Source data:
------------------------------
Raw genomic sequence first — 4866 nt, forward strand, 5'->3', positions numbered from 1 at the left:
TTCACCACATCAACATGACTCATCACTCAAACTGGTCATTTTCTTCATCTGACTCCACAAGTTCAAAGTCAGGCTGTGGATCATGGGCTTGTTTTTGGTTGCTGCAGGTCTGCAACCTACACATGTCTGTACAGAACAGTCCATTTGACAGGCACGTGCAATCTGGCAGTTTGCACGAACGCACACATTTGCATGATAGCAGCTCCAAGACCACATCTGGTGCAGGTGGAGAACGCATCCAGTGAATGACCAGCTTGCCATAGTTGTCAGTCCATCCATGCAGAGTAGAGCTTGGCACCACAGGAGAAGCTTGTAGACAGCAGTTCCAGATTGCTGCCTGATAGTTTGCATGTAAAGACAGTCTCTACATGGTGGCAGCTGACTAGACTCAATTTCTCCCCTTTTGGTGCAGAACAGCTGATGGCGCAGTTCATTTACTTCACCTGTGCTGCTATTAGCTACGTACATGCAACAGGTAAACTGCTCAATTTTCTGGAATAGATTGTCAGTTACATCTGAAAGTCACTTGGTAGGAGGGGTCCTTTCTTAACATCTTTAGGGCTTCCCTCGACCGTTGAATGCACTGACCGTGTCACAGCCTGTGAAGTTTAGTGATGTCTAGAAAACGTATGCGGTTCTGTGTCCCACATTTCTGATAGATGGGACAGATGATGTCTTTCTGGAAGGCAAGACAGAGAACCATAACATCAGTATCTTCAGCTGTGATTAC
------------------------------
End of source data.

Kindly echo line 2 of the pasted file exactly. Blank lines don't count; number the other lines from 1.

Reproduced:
TTCACCACATCAACATGACTCATCACTCAAACTGGTCATTTTCTTCATCTGACTCCACAAGTTCAAAGTCAGGCTGTGGATCATGGGCTTGTTTTTGGTTGCTGCAGGTCTGCAACCTACACATGTCTGTACAGAACAGTCCATTTGACAGGCACGTGCAATCTGGCAGTTTGCACGAACGCACACATTTGCATGATAGCAGCTCCAAGACCACATCTGGTGCAGGTGGAGAACGCATCCAGTGAATGACCAGCTTGCCATAGTTGTCAGTCCATCCATGCAGAGTAGAGCTTGGCACCACAGGAGAAGCTTGTAGACAGCAGTTCCAGATTGCTGCCTGATAGTTTGCATGTAAAGACAGTCTCTACATGGTGGCAGCTGACTAGACTCAATTTCTCCCCTTTTGGTGCAGAACAGCTGATGGCGCAGTTCATTTACTTCACCTGTGCTGCTATTAGCTACGTACATGCAACAGGTAAACTGCTCAATTTTCTGGAATAGATTGTCAGTTACATCTGAAAGTCACTTGGTAGGAGGGGTCCTTTCTTAACATCTTTAGGGCTTCCCTCGACCGTTGAATGCACTGACCGTGTCACAGCCTGTGAAGTTTAGTGATGTCTAGAAAACGTATGCGGTTCTGTGTCCCACATTTCTGATAGATGGGACAGATGATGTCTTTCTGGAAGGCAAGACAGAGAACCATAACATCAGTATCTTCAGCTGTGATTAC